Here's todays Washington Post article about going green at home.

Hi Melissa - I make my own cleaner (white vinegar) and next will tackle making laundry detergent. What other things can we do to cut down on toxins and plastic use? Thanks

Excellent! I have ruled out pesticides, chemical fertilizers, and harsh chemical cleaners and detergents. You don't need them and they are harmful to us and the environment. Think about the packaging before you buy. Is there an alternative? Does your local store offer refills on bottles? If not, could you encourage them too?

I only just learned this so am sharing (but check you area!) - here in northern VA you can recycle a lot of plastic films - think ziploc bags, newspaper bags, toilet paper packaging, etc - along with your plastic grocery bags at participating locations.

Good idea.

We have just cleaned out the family house that was occupied by the same family for 67 years. In the process, we found tons of photos of the children, the aunts uncles, parents, grandparents both maternal and paternal and snapshots that fill boxes and boxes. What do we do with them? Should we digitize them and put them on CD's or what? If so, how do I digitize them? We can't have 30 boxes of photos sitting around when only 1 or 2 of certain selected persons will suffice.

Wow! What a treasure trove of family history. Do you have access to a scanner? You could scan the photos and share them with your family.

I had some major remodeling done two years ago. Previously, I had painted the entire house about 20 years ago and still had leftover paint. Some of the 20-year-old paint had a lot of rust inside the cans. I took them to the hazardous-waste drop off at my local dump. For the new paint, I transferred the leftovers to some large plastic peanut butter jars, and labeled everything. Next time I need to touch up paint, there won't be any rust in the jars.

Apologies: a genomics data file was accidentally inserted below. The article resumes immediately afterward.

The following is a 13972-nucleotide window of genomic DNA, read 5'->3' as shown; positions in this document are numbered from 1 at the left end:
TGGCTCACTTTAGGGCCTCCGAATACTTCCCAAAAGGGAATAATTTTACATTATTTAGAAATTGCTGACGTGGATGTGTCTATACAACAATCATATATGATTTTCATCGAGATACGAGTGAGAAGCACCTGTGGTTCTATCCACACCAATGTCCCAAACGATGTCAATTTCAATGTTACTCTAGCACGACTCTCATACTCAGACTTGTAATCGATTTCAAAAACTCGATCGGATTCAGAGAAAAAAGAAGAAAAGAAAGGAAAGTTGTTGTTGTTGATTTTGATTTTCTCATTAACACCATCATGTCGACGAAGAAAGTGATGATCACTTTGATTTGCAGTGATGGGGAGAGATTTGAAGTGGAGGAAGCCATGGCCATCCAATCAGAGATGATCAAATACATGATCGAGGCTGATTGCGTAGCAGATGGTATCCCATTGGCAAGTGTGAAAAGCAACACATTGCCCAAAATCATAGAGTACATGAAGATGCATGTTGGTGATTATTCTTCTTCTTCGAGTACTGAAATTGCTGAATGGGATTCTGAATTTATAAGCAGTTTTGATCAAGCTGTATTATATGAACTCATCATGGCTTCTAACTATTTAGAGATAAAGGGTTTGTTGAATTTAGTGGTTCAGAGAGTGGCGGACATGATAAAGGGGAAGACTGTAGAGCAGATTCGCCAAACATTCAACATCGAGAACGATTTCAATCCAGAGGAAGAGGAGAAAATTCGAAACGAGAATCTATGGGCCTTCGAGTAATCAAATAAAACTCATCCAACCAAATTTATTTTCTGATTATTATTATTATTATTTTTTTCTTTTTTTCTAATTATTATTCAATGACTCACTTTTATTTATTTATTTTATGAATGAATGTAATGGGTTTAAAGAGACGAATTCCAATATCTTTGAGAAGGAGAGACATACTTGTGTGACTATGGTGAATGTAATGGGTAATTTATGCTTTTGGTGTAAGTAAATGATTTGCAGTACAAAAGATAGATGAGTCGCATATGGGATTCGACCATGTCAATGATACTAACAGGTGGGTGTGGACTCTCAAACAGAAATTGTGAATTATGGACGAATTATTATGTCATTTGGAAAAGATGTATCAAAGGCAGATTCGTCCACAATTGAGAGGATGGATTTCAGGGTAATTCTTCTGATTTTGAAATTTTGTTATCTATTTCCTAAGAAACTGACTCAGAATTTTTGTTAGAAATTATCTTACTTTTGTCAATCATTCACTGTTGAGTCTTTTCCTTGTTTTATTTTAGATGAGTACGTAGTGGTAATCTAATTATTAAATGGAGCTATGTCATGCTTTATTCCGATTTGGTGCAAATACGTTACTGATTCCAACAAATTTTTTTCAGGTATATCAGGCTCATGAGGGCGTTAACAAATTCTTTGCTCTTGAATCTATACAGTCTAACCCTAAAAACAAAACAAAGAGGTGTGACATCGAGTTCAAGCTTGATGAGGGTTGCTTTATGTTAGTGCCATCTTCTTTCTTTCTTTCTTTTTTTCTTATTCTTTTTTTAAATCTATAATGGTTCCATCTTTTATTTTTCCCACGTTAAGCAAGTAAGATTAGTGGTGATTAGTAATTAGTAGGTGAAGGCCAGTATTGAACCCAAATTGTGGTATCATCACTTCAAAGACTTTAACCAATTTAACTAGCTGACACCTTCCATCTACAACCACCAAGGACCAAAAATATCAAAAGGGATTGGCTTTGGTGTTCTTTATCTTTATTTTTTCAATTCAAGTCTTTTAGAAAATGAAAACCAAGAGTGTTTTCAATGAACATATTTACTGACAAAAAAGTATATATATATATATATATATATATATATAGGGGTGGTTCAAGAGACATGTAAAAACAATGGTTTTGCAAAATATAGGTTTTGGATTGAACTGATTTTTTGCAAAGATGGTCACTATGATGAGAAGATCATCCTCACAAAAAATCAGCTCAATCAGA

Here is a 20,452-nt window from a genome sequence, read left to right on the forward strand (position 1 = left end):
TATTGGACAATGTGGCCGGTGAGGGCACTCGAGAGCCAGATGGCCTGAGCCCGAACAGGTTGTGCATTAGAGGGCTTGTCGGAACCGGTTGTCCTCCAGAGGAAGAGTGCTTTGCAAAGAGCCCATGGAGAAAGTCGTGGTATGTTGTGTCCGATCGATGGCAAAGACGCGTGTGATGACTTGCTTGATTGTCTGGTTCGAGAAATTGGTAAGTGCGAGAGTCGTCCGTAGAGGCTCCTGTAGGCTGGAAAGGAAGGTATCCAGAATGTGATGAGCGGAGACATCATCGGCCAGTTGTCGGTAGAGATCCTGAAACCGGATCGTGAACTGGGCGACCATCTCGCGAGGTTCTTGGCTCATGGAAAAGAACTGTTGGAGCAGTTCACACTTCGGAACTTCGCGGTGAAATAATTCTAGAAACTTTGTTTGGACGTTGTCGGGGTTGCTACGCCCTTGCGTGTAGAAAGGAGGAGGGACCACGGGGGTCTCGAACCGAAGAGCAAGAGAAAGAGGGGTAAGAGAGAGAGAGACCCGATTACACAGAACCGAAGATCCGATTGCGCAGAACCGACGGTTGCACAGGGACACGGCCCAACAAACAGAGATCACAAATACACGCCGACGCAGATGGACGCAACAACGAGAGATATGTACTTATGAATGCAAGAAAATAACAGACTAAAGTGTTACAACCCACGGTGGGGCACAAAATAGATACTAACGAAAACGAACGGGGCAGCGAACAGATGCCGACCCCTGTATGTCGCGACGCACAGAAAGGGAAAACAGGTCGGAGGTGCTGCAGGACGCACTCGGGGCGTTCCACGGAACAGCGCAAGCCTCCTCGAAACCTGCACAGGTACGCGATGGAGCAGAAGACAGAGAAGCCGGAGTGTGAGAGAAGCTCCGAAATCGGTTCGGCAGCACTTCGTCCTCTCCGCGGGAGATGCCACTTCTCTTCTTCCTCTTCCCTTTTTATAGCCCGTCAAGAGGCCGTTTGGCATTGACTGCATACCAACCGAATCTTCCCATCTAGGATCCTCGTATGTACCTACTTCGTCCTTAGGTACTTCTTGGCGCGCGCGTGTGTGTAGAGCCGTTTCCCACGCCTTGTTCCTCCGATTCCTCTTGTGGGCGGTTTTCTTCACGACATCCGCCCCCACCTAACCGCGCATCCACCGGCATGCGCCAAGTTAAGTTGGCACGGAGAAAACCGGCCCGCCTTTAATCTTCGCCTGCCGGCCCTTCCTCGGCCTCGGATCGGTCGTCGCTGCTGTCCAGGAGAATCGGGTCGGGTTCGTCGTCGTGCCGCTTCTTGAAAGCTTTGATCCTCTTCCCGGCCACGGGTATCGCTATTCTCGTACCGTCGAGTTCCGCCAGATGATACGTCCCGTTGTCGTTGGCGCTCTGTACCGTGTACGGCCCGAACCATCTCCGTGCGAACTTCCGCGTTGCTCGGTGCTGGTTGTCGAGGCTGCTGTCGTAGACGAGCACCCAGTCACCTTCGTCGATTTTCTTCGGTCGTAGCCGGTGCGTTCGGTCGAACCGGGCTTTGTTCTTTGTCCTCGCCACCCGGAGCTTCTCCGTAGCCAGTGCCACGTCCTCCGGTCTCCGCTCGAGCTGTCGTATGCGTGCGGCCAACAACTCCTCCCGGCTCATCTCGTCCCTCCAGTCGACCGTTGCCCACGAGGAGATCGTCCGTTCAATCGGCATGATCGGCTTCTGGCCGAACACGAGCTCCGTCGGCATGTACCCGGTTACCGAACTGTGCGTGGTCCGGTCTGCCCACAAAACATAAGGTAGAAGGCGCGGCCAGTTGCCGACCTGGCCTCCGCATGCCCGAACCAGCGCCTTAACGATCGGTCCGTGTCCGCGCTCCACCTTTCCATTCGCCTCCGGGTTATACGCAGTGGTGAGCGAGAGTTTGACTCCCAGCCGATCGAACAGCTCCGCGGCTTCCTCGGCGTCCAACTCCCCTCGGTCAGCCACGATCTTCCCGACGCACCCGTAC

Great idea!

Brand 365 nondairy milks are still sold in cartons in my Whole Foods, but since my local jurisdiction does not recycle cartons, I don't know which is better!

You could try Terracycle to see if they recycle these cartons. Or talk with your local recycle company to find out if they could start recycling them.  

Maybe a goldfish plant? They are so cheerful and beautiful, and I'm surprised they are not featured more. It does like light, but not bright, direct light, so maybe it could work in a north facing window.

I've never heard of that but will look it up.

A couple of comments...I keep utensils, cloth napkins, and a bowl at my office workstation and bring my lunch almost every day. It saves a lot of money. While a coffee cup might not be recyclable because of the wax coating, it may be compostable. My company has bins for trash, recycling, and compost in every pantry. For a plant that loves low light and is easy to maintain, try a Clivia. I have two that originated from a plant offshoot my mother gave me at least 15 years ago. They like low light, love being potbound (they bloom more when potbound), and spend the summer outside in my backyard under a tree. Their flowers are spectacular, if infrequent (for me at least).

Thank you so much for sharing that B'more Cat !!

FYI Sansevieria is not safe for pets/children https://pistilsnursery.com/blogs/journal/poisonous-houseplants-10-indoor-plants-for-pet-owners-and-parents-to-avoid

Good point. Thanks. If you have pets or small children, keep your houseplants out of reach.

Every plastic shopping bag I use is recycled for bathroom trash or cat litter or storage of garden items or grease disposal or .. Once banned I will have to buy virgin plastic bags for 1 use. So where is the green?

There are biobags that are compostable in an industrial composter. You could give them a try.

Thank you so much for all these fantastic questions and ideas. I hope you're encouraged to green up your home and office. The more we do (and the more people we can encourage to join in) the bigger impact we have.

The topic of green living is clearly on the minds of so many readers. Let's do more to write and talk about these issues. Thanks to Melissa for being such a thoughtful and informative guest. Next week I'm going to have another super guest host - Emily Evans Eerdmans, the woman who co-authored Mario Buatta's biography and went through all his storage units and homes to come up with the treasures being auctioned at Sotheby's today and tomorrow. See you then.

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Jura Koncius
Jura Koncius is a Washington Post staff writer who specializes in home and design. Read her daily Twitter feed @jurakoncius for the latest in decorating trends, shopping, decluttering and organizing.